Hepatocellular carcinoma in Stockholm, Sweden 2003-2018: a population-based cohort study

Scand J Gastroenterol. 2022 May 23;1-9. doi: 10.1080/00365521.2022.2062257. Online ahead of print.


Background and aims: Available epidemiological data on hepatocellular carcinoma (HCC) originate mainly from centre-based or disease-specific cohorts and may not reflect the general population. This population-based register study presents the incidence, aetiologies, treatments, survival, and differences related to sex or socioeconomic status in patients with HCC from Stockholm, which constitutes more than a fifth of the Swedish population.

Methods: ICD-10 codes identified incident HCC cases in the regional administrative health care database 2003-2018. Administrative coding on diseases, socioeconomic status, and dispensed drugs were used to identify risk factors and therapies. Two validation analyses 2014-2015 studied the correctness of register-based aetiologies and reasons for providing only best supportive care (BSC).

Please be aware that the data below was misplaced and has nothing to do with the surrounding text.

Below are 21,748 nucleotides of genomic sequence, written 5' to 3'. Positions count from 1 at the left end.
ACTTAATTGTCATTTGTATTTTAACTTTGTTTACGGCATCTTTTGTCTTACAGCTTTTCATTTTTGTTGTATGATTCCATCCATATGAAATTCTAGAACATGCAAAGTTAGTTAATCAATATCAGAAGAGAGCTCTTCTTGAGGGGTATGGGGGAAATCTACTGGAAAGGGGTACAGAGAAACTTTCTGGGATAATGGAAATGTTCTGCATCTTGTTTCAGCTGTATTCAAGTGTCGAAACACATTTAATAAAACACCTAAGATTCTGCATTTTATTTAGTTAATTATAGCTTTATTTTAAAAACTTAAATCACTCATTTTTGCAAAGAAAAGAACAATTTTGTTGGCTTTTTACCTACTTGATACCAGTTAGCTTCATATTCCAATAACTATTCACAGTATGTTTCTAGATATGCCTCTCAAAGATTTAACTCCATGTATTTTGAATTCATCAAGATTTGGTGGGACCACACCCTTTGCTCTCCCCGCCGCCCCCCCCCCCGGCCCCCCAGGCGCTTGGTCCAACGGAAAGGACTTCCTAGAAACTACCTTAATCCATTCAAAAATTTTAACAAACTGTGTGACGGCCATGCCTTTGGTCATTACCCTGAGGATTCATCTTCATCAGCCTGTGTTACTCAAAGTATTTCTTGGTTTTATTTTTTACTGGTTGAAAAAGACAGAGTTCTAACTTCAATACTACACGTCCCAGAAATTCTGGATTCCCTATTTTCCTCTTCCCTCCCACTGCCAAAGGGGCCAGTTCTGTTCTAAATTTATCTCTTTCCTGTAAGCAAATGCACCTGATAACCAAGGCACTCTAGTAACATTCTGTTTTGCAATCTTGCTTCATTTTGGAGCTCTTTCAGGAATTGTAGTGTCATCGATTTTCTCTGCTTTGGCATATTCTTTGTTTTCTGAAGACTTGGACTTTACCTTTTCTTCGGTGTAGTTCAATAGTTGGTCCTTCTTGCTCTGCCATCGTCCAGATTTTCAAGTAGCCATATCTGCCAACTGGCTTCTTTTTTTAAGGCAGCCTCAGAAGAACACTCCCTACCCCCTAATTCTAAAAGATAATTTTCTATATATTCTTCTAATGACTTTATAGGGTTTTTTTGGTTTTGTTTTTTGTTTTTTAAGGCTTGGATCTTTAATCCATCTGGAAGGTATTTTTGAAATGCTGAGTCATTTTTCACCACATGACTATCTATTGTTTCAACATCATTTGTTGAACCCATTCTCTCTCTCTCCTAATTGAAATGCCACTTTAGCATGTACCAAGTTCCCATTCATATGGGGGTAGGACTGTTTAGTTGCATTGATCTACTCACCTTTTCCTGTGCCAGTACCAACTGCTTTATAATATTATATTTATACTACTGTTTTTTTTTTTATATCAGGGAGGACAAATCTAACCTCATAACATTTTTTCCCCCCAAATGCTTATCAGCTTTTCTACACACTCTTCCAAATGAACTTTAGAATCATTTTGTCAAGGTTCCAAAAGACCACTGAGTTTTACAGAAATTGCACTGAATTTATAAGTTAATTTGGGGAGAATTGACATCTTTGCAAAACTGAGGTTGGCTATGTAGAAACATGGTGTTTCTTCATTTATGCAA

Results: We identified 2,245 incident cases of HCC. The incidence increased from 6 to 7.5 per 100,000 inhabitants over the time-period. The most common aetiologies were hepatitis C (26%), non-alcoholic fatty liver disease (22%), and alcohol-related liver disease (19%). Five-year survival probability was 79% after liver transplantation, 60% after resection, and 35% after ablation but <10% for chemoembolization, Sorafenib, and BSC. The proportion receiving any treatment increased but half of the patients only received BSC. At least 14% of potentially treatable HCC (surveillance indicated but not performed) received only BSC 2014-2015. We found no significant differences in treatments or outcomes between socioeconomic groups.

Conclusions: The incidence of HCC is rising in Stockholm, Sweden but is still low by global comparison. Near half of all patients still receive only BSC and study data suggest that surveillance practices are incomplete.

Keywords: Incidence; liver cancer; socio-economic; sorafenib; survival; therapy.